By Philip Wang, Yoonjung Seo and Brad Lendon, CNN
North Korean leader Kim Jong Un oversaw the launch of “a new type” of intercontinental ballistic missile Friday, alongside his young daughter, whose existence had not previously been confirmed.
Striking photographs released by the state-run Korean Central News Agency (KCNA) appear to show Kim hand in hand with the girl, as the ICBM sits on its mobile launch platform nearby.
KCNA claimed that the “new” missile being viewed by the pair was a Hwasong-17, and said that it launched from Pyongyang International Airfield, flying a distance of 999.2 kilometers (621 miles).
Japan warned after the launch on Friday that the new missile appeared to have the potential range to reach the United States mainland.
Kim said the test was intended to “clearly demonstrate” his country’s ability to respond to what he termed the “hysteric aggression war drills by the enemies seeking to destroy peace and stability in the Korean peninsula,” according to the KCNA report.
“Kim Jong Un solemnly declared that if the enemies continue to pose threats to the DPRK, frequently introducing nuclear strike means, our Party and government will resolutely react to nukes with nuclear weapons and to total confrontation with all-out confrontation,” KCNA said.
New test, old threats
Friday’s launch, which landed about 210 kilometers (130 miles) west of the Japanese island of Oshima Oshima, according to the Japanese officials, was not the first time North Korea has fired an ICBM that experts and officials have assessed could theoretically reach the US.
Friday’s missile was shorter in altitude and distance compared to Pyongyang’s missile test on March 24, which recorded the highest altitude and longest duration of any North Korean missile ever tested, according to a report from the Korean Central News Agency (KCNA) at the time. That missile reached an altitude of 6,248.5 kilometers (3,905 miles) and flew a distance of 1,090 kilometers (681 miles), KCNA reported.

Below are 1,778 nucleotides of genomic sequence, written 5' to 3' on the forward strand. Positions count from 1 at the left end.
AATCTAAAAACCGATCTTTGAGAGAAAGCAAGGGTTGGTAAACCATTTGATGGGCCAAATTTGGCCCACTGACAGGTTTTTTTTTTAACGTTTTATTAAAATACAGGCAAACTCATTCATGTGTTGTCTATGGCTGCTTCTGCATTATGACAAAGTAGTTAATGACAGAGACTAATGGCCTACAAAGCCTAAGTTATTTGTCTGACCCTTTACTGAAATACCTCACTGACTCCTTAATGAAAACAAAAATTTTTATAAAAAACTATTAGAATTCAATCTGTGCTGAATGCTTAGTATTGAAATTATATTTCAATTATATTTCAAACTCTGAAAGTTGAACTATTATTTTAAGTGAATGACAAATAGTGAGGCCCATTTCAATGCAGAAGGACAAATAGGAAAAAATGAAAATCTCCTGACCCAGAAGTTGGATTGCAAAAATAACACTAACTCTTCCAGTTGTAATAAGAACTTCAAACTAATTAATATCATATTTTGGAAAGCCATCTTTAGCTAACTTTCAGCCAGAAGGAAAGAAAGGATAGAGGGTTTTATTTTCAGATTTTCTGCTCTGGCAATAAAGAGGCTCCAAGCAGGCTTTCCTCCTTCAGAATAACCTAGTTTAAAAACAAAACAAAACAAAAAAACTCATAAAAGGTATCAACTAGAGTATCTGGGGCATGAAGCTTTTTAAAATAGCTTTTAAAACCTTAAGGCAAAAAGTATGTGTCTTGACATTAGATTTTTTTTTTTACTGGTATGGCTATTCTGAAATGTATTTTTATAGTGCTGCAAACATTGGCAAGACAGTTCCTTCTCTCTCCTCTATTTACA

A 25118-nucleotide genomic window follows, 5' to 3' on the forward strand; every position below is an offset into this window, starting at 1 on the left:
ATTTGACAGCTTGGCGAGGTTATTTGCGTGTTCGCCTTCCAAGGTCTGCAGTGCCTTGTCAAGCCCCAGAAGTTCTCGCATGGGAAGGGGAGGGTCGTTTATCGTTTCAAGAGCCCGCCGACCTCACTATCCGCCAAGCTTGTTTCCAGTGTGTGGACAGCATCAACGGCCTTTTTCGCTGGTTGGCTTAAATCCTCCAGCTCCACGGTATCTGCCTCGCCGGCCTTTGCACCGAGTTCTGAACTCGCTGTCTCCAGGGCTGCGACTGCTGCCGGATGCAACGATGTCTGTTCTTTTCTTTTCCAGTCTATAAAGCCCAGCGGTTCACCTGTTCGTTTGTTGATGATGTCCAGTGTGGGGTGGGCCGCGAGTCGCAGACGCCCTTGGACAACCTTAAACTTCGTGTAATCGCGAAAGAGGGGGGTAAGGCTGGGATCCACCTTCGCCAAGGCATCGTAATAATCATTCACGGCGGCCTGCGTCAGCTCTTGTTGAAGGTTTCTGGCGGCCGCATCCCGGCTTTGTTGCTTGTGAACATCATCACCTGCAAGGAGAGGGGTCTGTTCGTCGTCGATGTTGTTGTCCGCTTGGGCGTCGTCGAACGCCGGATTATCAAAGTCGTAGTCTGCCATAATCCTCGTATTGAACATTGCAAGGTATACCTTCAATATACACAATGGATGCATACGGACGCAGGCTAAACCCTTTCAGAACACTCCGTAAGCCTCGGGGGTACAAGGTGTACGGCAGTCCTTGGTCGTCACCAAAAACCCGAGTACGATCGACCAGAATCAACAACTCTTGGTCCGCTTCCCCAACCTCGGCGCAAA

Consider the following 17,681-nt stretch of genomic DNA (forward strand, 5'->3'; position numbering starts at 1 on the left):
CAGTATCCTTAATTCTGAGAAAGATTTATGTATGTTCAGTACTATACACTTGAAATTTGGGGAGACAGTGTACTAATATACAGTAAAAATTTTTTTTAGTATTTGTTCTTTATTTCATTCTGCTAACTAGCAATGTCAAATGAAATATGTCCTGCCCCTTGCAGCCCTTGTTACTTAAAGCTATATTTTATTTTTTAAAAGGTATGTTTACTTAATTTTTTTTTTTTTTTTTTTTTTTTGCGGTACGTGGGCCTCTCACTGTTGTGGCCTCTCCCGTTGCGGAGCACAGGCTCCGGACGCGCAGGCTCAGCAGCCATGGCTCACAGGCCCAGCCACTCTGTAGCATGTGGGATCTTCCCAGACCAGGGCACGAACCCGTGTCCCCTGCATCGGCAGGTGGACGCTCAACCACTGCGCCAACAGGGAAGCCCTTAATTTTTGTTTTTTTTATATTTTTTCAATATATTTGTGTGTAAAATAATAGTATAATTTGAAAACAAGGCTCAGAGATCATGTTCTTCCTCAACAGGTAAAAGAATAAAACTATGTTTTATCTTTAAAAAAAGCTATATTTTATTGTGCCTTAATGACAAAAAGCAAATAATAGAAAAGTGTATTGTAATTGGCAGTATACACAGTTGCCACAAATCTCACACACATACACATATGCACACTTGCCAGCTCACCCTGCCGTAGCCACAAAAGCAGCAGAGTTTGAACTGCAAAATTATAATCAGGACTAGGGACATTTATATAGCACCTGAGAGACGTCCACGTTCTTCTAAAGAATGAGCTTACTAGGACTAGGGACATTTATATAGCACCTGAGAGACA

And in 2017, then-US Defense Secretary James Mattis, said a missile launched by North Korea in that year demonstrated the ability to hit “everything in the world.”
Despite the missile’s theoretical range, Pyongyang’s ability to put a nuclear warhead atop it and deliver it on target remains unproven.
Ballistic missiles are fired into space before plunging back down to Earth. Experts have yet to see conclusive proof that North Korea can get a warhead to successfully the fiery reentry to Earth’s atmosphere.
Kim’s threats to the US and South Korea were also nothing new.
After a missile test in October, the North Korean leader warned adversaries his nuclear forces are fully prepared for “actual war.”
“Our nuclear combat forces … proved again their full preparedness for actual war to bring the enemies under their control,” Kim said in a KCNA report.
US basketball star first mentioned Kim’s daughter
Very little is known about the private life of Kim Jong Un or his family.
Saturday’s news report did not name Kim’s daughter, who was appearing for the first time in state media. But in 2013, former basketball star Dennis Rodman told Britain’s the Guardian newspaper that Kim had a “baby” called “Ju Ae.”
Rodman said he spent time with the family, describing Kim as a “a good dad” and that he spoke to Kim’s wife, Ri Sol Ju.
“I held their baby Ju Ae and spoke with Ms. Ri as well,” he told the newspaper.
Speculation sprang up in 2012 that Ri might be pregnant after a photo carried by state media showed her wearing a long coat that could have been hiding a bump. But North Korean authorities kept quiet about the matter.
State media did not announce Kim and Ri’s marriage until July 2012, some three years after South Korean intelligence believe the wedding took place.
But that changed in 2018, when she was afforded the new title of “respected First Lady” by North Korean state media, a step up from the previously used “comrade” and a sign, according to analysts, that she was gaining her own personality cult.
Kim and Ri have three children together, according to South Korea’s National Intelligence Service (NIS).
North Korea has been ruled as a hereditary dictatorship since its founding in 1948 by Kim Il Sung. His son, Kim Jong Il, took over after his father’s death in 1994. And Kim Jong Un took power 17 years later when Kim Jong Il died.
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